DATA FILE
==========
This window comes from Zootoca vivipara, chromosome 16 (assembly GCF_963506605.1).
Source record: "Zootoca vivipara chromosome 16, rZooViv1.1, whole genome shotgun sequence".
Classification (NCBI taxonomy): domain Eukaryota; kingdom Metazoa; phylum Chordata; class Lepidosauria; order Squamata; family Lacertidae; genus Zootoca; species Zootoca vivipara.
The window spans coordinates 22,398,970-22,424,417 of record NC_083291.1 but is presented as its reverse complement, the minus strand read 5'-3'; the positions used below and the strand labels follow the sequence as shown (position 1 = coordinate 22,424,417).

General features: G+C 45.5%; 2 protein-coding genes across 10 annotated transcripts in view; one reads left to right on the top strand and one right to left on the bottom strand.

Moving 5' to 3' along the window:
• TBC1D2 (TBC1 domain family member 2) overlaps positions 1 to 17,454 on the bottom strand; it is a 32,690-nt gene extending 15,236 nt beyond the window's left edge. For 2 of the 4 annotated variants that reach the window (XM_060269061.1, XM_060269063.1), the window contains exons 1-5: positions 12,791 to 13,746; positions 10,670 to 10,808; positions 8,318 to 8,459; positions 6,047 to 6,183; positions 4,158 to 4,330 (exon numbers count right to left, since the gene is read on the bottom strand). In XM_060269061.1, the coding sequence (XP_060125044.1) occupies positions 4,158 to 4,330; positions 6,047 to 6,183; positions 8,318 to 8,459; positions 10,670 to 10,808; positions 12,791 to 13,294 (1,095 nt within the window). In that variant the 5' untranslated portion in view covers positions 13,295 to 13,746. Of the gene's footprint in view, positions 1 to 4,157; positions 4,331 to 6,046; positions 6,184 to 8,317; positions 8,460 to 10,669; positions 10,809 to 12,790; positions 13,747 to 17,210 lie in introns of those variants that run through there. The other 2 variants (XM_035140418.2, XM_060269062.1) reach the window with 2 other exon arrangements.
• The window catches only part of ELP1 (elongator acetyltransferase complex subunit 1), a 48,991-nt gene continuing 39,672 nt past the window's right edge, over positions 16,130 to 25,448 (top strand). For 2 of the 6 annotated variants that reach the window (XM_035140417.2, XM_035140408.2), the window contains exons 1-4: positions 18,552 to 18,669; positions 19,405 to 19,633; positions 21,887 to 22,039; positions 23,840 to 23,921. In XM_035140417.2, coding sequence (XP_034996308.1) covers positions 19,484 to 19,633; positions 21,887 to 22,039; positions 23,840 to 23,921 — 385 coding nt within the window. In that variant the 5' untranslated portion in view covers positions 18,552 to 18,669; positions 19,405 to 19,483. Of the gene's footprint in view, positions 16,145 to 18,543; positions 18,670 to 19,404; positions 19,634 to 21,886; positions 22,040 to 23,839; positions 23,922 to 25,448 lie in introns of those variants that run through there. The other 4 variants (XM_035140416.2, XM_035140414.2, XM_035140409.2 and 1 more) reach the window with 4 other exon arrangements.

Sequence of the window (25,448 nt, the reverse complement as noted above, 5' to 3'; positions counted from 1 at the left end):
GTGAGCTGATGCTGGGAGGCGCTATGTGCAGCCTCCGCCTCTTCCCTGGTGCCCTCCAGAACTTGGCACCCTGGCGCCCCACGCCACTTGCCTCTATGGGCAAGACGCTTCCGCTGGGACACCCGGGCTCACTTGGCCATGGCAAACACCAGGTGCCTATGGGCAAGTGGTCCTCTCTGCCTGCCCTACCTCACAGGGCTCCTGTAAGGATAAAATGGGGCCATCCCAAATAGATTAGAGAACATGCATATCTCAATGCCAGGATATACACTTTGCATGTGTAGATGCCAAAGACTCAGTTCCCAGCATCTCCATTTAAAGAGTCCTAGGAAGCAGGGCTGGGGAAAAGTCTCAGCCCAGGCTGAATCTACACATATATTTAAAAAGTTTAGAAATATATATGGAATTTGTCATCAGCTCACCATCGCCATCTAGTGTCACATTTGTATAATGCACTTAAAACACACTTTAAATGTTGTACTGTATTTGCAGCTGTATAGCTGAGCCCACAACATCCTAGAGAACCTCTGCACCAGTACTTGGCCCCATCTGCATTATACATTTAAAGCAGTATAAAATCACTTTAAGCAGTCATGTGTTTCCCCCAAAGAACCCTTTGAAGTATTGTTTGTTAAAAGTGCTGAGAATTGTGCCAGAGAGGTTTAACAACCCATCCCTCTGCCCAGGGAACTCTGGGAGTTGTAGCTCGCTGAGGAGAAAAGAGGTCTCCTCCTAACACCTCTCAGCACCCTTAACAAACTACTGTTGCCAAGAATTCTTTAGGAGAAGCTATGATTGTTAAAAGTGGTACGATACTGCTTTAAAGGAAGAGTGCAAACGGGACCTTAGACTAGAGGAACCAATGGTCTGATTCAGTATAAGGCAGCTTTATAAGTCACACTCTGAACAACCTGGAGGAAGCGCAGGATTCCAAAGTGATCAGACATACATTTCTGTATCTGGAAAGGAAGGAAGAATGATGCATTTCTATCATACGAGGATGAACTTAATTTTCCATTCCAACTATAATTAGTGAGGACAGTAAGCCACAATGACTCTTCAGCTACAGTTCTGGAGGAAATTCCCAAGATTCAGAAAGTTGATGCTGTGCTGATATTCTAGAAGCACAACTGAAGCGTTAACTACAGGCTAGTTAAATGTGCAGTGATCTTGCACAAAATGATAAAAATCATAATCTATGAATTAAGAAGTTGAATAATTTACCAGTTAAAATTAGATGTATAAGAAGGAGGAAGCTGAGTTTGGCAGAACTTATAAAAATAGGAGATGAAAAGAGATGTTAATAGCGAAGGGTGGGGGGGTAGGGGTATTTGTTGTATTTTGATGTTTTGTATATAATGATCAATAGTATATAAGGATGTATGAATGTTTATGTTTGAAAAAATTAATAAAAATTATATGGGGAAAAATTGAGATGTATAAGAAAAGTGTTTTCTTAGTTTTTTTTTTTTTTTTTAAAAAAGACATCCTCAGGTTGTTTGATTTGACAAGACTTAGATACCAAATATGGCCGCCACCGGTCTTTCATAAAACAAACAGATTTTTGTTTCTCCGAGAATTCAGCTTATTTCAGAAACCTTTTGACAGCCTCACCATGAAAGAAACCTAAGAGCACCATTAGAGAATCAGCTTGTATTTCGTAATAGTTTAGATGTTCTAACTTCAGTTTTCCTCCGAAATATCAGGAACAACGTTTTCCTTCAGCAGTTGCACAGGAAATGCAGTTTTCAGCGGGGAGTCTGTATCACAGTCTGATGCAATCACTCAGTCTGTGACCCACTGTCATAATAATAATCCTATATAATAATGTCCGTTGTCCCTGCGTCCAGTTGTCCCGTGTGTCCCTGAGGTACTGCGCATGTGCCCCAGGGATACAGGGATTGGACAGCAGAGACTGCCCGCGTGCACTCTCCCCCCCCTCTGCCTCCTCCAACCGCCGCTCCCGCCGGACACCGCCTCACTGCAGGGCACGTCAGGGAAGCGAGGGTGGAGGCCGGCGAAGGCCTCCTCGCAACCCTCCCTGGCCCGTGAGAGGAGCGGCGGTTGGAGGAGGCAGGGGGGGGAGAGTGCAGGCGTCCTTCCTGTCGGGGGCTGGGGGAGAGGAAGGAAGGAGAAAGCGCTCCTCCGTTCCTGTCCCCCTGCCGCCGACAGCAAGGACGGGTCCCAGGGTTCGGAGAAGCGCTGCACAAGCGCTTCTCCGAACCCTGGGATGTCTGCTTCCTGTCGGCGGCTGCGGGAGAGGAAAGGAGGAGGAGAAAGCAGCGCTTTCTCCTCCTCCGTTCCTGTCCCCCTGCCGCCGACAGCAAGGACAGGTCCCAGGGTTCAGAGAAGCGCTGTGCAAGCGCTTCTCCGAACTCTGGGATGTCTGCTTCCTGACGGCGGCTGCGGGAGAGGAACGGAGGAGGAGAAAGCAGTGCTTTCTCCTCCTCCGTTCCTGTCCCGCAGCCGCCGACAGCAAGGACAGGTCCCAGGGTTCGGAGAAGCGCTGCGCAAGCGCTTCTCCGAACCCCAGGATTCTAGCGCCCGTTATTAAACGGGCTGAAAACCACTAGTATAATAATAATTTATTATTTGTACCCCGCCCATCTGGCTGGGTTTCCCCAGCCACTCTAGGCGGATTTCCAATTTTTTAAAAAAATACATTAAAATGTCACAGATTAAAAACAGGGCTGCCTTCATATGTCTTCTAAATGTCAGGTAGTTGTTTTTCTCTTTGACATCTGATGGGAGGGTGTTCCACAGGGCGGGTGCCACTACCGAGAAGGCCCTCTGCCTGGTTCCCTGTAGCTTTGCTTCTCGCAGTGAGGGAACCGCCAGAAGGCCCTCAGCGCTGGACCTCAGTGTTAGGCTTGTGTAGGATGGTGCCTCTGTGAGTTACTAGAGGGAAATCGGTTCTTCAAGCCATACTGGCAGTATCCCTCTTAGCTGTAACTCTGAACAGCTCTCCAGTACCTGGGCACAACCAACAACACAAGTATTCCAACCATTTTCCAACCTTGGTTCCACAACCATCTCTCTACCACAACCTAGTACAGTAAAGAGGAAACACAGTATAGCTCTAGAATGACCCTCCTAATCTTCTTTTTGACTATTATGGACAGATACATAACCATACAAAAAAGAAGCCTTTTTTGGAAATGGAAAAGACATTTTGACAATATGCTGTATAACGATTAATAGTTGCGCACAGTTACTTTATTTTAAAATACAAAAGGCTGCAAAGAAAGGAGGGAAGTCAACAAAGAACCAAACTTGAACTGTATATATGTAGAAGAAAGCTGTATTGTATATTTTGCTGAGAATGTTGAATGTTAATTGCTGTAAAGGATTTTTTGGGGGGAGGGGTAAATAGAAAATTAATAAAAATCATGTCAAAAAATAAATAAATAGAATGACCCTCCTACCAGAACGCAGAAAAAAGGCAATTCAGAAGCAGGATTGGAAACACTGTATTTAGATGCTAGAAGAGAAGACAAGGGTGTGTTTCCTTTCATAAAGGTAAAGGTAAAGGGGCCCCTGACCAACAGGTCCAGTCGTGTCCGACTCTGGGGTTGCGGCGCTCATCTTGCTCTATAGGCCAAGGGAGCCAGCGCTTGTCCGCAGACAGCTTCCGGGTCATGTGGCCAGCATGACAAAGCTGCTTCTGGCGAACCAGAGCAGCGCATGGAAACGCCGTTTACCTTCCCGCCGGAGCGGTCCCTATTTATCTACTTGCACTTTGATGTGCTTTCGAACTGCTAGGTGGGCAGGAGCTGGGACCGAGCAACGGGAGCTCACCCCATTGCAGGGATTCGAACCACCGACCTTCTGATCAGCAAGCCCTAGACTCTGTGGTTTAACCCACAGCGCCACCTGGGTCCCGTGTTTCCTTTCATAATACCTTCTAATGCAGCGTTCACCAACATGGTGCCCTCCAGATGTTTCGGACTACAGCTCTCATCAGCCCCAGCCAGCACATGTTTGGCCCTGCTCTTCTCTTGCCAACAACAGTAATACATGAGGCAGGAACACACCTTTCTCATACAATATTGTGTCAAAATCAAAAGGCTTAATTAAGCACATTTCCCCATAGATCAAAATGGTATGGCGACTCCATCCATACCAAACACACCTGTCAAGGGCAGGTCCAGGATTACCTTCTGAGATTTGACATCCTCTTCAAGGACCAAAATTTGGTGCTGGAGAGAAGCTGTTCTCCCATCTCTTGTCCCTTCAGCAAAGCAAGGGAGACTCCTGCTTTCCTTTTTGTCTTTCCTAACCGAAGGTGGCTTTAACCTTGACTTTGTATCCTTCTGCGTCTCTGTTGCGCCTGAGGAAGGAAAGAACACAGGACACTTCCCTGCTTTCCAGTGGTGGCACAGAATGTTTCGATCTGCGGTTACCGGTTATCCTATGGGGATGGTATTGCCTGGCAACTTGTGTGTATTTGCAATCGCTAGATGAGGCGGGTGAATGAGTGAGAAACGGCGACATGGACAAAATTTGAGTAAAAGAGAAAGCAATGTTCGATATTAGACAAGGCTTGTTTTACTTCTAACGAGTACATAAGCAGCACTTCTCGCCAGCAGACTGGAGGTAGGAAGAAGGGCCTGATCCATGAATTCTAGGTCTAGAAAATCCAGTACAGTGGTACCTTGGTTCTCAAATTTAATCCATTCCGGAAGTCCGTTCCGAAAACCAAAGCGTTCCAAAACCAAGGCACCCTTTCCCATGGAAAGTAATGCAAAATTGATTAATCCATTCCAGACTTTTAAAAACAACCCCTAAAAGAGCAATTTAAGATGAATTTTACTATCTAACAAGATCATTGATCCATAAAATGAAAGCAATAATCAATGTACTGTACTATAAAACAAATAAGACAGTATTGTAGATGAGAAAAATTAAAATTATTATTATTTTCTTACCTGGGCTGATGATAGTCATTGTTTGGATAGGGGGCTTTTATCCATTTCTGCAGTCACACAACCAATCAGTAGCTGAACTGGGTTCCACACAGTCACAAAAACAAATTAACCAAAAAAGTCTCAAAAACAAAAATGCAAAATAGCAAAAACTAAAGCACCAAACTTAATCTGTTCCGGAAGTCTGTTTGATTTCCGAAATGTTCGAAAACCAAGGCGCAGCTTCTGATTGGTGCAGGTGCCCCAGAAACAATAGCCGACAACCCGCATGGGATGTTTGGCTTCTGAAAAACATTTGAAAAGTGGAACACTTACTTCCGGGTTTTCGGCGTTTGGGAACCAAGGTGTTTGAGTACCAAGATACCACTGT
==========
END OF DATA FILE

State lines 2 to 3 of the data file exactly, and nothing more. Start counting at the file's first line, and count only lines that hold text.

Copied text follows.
Source record: "Zootoca vivipara chromosome 16, rZooViv1.1, whole genome shotgun sequence".
Classification (NCBI taxonomy): domain Eukaryota; kingdom Metazoa; phylum Chordata; class Lepidosauria; order Squamata; family Lacertidae; genus Zootoca; species Zootoca vivipara.